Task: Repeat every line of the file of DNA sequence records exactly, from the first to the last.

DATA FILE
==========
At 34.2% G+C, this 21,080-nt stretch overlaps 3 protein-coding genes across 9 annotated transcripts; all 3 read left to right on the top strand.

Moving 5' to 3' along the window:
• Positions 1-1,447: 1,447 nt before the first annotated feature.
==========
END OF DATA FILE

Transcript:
At 34.2% G+C, this 21,080-nt stretch overlaps 3 protein-coding genes across 9 annotated transcripts; all 3 read left to right on the top strand.

Moving 5' to 3' along the window:
• Positions 1-1,447: 1,447 nt before the first annotated feature.